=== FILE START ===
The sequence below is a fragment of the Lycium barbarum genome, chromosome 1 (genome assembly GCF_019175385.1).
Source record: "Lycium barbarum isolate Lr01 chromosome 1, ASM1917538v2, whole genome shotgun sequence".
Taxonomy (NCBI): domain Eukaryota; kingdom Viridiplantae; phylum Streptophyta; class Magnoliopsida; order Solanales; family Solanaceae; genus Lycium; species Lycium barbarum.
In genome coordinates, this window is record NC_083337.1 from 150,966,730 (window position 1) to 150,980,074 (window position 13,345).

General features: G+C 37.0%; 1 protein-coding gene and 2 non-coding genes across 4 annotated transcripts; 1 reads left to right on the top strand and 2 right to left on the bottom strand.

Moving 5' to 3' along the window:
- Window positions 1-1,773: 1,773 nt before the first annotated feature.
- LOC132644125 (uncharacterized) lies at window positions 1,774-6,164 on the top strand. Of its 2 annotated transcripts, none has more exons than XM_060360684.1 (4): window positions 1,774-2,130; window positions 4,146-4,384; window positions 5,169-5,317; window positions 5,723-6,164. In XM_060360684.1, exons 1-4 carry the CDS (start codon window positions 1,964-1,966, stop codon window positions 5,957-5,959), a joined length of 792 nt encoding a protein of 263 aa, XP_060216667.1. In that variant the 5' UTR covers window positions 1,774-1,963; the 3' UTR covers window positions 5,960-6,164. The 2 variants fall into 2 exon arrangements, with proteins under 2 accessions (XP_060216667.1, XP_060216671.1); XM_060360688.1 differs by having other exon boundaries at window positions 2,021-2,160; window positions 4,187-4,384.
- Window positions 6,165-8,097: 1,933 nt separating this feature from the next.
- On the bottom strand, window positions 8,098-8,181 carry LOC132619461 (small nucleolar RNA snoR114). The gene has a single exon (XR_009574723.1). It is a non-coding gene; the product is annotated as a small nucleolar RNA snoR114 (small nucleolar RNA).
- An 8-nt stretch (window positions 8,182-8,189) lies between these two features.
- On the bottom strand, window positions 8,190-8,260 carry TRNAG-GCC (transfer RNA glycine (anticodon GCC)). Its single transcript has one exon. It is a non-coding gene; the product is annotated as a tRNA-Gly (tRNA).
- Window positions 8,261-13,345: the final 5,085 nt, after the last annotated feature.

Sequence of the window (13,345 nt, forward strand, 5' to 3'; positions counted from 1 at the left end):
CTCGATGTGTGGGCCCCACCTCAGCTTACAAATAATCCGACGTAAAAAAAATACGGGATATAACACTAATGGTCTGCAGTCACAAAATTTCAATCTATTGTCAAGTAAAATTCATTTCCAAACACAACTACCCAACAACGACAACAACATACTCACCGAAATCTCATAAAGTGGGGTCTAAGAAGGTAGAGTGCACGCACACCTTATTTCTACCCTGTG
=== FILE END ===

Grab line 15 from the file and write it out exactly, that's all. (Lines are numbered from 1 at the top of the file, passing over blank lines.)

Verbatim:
CTCGATGTGTGGGCCCCACCTCAGCTTACAAATAATCCGACGTAAAAAAAATACGGGATATAACACTAATGGTCTGCAGTCACAAAATTTCAATCTATTGTCAAGTAAAATTCATTTCCAAACACAACTACCCAACAACGACAACAACATACTCACCGAAATCTCATAAAGTGGGGTCTAAGAAGGTAGAGTGCACGCACACCTTATTTCTACCCTGTG